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I-5 Congestion Around JBLM - How Do You Fix It?

If I-5 south of Tacoma, specifically that lovely stretch through JBLM, is part of your regular commute, you may want to take note of an upcoming open house.

WSDOT is inviting residents and highway uses to learn more and to share their thoughts on resolving the problem of the frequent... congestion through that area.

If you've ever driven through the area on I-5 in anything remotely resembling a busy time of day, you know the situation - traffic slows to a crawl, and there doesn't seem to be much you can do, other than sit and swear. And it's only going to get worse. 

A planning study conducted last year explored the situation in depth, analyzing current traffic and influencing factors, predicting future trends, and identifying some ideas for addressing the problem.

I-5 traffic in south Pierce County increased 73% between 1986 and 2011, but the last significant widening project in the area was way back in 1975. Current peak traffic speeds through the JBLM area are between 22 and 36 mph. If nothing is done, traffic is expected to exceed capacity for up to 13 hours a day, with speeds during those periods expected to decrease to under 20 mph, and back ups extending north of 512.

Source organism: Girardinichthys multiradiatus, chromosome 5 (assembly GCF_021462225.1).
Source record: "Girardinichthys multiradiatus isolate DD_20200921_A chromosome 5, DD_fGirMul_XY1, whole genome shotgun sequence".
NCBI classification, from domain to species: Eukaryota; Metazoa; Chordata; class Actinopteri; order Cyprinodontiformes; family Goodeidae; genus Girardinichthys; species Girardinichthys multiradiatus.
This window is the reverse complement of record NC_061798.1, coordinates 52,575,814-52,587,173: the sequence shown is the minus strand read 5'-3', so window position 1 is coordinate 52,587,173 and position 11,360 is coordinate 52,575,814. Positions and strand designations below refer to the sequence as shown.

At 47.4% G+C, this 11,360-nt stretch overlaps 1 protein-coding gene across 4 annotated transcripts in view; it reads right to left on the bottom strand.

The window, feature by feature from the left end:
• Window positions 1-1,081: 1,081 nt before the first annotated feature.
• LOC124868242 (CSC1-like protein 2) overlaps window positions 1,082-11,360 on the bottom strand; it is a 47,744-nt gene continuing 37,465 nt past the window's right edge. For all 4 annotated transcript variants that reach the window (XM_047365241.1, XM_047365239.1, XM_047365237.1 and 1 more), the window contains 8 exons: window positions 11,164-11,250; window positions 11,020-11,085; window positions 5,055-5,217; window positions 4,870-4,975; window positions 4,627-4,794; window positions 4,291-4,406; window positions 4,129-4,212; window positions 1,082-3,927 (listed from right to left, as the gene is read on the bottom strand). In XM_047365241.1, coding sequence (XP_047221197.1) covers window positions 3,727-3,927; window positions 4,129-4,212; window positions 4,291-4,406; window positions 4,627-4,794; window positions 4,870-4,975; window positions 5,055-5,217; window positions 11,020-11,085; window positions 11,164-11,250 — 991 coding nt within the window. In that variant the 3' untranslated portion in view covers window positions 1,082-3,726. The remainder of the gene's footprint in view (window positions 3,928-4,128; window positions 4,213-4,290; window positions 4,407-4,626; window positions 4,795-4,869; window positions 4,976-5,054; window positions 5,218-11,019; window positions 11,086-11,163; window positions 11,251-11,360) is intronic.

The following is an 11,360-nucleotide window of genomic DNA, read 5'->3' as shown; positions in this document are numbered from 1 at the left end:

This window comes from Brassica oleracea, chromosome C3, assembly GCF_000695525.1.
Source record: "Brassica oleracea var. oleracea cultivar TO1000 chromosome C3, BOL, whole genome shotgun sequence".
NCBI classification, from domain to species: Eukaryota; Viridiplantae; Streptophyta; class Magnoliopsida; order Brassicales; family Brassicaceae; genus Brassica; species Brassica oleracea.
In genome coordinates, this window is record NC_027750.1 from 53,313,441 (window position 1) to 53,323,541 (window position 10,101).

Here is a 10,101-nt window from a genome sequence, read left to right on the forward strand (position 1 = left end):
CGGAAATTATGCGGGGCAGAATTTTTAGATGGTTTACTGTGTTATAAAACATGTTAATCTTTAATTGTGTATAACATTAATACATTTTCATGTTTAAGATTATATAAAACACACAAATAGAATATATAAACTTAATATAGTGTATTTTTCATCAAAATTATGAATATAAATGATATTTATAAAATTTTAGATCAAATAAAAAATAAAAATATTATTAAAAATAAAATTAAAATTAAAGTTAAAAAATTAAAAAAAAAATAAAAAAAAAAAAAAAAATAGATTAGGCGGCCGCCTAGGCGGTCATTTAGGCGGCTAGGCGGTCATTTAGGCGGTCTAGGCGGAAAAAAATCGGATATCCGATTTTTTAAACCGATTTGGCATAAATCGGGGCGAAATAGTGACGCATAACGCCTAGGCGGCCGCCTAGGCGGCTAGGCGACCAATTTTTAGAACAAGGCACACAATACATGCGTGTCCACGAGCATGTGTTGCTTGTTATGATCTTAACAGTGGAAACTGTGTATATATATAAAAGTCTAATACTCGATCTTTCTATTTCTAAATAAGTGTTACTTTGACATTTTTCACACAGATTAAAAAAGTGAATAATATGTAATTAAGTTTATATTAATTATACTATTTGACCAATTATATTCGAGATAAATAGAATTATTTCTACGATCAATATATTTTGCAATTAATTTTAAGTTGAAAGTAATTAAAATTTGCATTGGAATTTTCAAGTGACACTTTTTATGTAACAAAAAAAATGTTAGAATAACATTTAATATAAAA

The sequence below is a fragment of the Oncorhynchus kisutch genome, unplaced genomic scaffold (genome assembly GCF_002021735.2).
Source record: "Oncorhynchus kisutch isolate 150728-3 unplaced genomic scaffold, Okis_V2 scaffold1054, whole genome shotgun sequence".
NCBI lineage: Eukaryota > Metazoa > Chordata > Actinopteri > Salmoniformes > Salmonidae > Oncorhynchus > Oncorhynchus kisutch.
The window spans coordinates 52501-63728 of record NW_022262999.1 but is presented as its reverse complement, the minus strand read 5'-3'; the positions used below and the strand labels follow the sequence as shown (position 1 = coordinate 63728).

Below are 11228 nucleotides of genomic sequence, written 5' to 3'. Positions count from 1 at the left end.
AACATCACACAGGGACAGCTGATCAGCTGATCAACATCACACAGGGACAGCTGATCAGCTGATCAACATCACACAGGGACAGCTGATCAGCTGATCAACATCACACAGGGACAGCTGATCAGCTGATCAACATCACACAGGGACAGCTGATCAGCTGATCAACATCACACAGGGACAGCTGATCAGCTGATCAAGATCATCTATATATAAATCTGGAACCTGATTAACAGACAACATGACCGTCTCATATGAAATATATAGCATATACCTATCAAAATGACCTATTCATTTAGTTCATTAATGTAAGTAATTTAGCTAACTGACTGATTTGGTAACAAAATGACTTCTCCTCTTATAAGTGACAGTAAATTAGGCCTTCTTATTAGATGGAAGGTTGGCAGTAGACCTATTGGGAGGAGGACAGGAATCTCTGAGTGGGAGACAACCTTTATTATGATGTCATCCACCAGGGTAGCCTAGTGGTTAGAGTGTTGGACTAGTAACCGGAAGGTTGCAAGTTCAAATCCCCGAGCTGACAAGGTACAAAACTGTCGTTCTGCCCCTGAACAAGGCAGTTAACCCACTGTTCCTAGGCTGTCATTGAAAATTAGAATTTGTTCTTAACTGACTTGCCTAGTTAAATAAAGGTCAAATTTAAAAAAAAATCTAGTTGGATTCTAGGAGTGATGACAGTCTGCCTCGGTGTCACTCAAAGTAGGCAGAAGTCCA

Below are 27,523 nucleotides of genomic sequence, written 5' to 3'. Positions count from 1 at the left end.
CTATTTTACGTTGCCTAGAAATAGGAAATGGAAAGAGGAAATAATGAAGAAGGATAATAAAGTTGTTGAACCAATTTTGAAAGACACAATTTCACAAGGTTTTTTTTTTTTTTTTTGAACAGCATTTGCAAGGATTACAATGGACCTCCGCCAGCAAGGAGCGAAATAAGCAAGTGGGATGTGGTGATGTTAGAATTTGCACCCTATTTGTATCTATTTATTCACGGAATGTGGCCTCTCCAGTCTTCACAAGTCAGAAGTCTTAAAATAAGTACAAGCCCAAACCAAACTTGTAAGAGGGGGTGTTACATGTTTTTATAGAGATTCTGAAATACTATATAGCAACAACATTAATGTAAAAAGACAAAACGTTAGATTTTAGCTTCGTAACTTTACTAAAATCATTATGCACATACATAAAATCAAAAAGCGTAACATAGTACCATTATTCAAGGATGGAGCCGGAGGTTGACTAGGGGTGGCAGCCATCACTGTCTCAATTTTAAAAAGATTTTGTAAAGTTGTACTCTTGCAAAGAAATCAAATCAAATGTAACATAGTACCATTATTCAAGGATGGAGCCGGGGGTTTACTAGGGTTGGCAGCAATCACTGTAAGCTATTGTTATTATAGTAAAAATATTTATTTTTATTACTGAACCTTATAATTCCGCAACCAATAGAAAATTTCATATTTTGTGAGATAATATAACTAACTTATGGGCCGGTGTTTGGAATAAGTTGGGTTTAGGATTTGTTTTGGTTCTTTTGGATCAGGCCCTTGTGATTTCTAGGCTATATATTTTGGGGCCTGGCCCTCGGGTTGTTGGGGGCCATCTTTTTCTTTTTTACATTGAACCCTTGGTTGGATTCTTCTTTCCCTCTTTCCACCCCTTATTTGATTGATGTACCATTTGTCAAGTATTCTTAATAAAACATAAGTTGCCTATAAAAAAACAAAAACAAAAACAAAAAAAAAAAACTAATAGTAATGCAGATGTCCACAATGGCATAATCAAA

The preliminary study identified a range of possible options - basically variations on widening I-5 beyond the current three lanes each direction, with the addition of various combinations of general purpose, HOV, collector/distributor, and/or auxillary lanes. Those scenarios were analyzed in terms of improvements to travel speed, hours of congestion, person-trips, and friction/conflict relief, as well as cost and environmental considerations.

Out of a half-dozen possible scenarios, two were identified in the study as having the greatest potential for improving the stretch of I-5 One would add an HOV land and a collector/distributor or auxillary lane in each direction. The other would add a fourth general purpose lane to the existing three, and an HOV lane in each direction.

Also up for discussion are various improvements to the four interchanges in the study area, and strategies for improving multimodal travel options and local streets in the area. Read more in the summary report from WSDOT (pdf).

The open house, scheduled for June 11, will be an informal drop-in style opportunity for the public to learn about alternatives being explored and to share their own thoughts on the situation. No formal presentation is scheduled, and those interested in attending are welcome to come any time during the three hour open house. 

So, what are your thoughts?


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